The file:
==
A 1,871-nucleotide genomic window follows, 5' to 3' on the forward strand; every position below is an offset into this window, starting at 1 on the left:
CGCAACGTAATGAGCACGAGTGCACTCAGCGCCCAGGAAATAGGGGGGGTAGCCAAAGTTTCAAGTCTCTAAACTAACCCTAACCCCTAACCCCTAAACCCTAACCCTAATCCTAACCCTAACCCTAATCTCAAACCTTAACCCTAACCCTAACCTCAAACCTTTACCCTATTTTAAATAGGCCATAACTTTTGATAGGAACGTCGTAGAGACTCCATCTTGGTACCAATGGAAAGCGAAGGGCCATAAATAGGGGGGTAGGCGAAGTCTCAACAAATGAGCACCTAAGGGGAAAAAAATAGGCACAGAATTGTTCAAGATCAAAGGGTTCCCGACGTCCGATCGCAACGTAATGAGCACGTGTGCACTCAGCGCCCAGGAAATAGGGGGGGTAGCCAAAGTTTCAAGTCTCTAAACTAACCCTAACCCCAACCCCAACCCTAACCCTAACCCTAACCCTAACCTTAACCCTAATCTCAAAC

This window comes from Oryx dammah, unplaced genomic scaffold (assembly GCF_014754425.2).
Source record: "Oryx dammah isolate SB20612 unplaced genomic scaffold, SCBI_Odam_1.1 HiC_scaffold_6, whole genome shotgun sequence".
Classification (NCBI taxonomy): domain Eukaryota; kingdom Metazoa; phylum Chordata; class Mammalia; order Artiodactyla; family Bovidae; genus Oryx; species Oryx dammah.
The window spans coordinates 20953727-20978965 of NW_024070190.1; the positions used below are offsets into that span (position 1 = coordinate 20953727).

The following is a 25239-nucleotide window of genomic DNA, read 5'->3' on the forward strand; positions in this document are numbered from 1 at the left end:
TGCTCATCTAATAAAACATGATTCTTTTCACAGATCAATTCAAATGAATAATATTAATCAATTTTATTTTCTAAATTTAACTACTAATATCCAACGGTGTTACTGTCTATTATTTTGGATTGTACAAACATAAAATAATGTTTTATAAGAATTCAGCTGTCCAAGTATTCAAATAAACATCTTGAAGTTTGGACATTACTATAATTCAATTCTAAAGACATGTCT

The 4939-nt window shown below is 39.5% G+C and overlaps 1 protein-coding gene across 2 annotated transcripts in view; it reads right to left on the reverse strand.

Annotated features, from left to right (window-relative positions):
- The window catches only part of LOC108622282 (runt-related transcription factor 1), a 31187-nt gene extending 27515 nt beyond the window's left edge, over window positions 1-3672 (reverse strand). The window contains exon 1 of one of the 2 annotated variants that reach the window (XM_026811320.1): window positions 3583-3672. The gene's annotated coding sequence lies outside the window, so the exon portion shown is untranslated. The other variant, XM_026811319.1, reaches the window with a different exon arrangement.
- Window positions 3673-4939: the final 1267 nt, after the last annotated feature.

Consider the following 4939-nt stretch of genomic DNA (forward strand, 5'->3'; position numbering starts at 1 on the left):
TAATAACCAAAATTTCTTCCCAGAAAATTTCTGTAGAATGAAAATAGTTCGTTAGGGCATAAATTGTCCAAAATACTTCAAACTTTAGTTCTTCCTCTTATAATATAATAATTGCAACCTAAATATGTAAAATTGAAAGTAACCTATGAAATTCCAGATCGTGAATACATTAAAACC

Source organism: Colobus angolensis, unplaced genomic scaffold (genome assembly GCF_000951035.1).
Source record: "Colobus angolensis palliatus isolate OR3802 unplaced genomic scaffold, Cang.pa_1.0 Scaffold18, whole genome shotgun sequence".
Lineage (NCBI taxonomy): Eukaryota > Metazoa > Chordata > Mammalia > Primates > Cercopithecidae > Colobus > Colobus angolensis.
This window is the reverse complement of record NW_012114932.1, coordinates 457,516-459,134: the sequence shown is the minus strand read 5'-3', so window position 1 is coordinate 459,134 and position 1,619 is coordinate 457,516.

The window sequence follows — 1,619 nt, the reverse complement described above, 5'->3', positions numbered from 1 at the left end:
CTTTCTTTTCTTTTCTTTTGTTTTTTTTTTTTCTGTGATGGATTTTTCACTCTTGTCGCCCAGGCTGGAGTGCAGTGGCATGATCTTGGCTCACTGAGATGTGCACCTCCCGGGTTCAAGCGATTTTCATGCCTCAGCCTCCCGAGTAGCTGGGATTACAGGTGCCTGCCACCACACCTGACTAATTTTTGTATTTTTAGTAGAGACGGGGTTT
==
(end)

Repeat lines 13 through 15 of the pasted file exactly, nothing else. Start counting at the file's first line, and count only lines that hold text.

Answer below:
Consider the following 4939-nt stretch of genomic DNA (forward strand, 5'->3'; position numbering starts at 1 on the left):
TAATAACCAAAATTTCTTCCCAGAAAATTTCTGTAGAATGAAAATAGTTCGTTAGGGCATAAATTGTCCAAAATACTTCAAACTTTAGTTCTTCCTCTTATAATATAATAATTGCAACCTAAATATGTAAAATTGAAAGTAACCTATGAAATTCCAGATCGTGAATACATTAAAACC

Source organism: Colobus angolensis, unplaced genomic scaffold (genome assembly GCF_000951035.1).